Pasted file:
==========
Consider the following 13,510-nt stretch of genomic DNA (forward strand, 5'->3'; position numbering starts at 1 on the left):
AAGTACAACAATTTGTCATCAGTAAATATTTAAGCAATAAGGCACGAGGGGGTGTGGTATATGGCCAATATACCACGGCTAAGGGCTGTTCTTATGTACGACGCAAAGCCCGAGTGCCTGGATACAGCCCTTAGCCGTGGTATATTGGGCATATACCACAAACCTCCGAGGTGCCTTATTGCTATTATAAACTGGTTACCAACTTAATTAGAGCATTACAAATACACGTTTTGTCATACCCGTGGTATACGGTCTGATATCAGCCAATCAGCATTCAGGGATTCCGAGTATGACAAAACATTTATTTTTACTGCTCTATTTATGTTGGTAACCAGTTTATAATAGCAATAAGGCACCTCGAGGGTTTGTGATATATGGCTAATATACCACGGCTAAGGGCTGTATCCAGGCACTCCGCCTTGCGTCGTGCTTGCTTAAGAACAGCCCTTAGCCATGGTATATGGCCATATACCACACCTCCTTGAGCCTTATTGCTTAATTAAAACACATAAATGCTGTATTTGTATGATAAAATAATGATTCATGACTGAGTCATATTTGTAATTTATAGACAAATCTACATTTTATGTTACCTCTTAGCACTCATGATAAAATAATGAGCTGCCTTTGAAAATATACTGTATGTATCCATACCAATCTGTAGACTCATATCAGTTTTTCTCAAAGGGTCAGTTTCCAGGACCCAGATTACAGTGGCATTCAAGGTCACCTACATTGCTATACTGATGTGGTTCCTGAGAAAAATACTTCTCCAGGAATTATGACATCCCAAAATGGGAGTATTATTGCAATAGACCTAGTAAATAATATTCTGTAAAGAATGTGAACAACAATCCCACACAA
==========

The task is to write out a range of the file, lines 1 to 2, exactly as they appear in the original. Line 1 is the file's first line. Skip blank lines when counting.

Consider the following 13,510-nt stretch of genomic DNA (forward strand, 5'->3'; position numbering starts at 1 on the left):
AAGTACAACAATTTGTCATCAGTAAATATTTAAGCAATAAGGCACGAGGGGGTGTGGTATATGGCCAATATACCACGGCTAAGGGCTGTTCTTATGTACGACGCAAAGCCCGAGTGCCTGGATACAGCCCTTAGCCGTGGTATATTGGGCATATACCACAAACCTCCGAGGTGCCTTATTGCTATTATAAACTGGTTACCAACTTAATTAGAGCATTACAAATACACGTTTTGTCATACCCGTGGTATACGGTCTGATATCAGCCAATCAGCATTCAGGGATTCCGAGTATGACAAAACATTTATTTTTACTGCTCTATTTATGTTGGTAACCAGTTTATAATAGCAATAAGGCACCTCGAGGGTTTGTGATATATGGCTAATATACCACGGCTAAGGGCTGTATCCAGGCACTCCGCCTTGCGTCGTGCTTGCTTAAGAACAGCCCTTAGCCATGGTATATGGCCATATACCACACCTCCTTGAGCCTTATTGCTTAATTAAAACACATAAATGCTGTATTTGTATGATAAAATAATGATTCATGACTGAGTCATATTTGTAATTTATAGACAAATCTACATTTTATGTTACCTCTTAGCACTCATGATAAAATAATGAGCTGCCTTTGAAAATATACTGTATGTATCCATACCAATCTGTAGACTCATATCAGTTTTTCTCAAAGGGTCAGTTTCCAGGACCCAGATTACAGTGGCATTCAAGGTCACCTACATTGCTATACTGATGTGGTTCCTGAGAAAAATACTTCTCCAGGAATTATGACATCCCAAAATGGGAGTATTATTGCAATAGACCTAGTAAATAATATTCTGTAAAGAATGTGAACAACAATCCCACACAA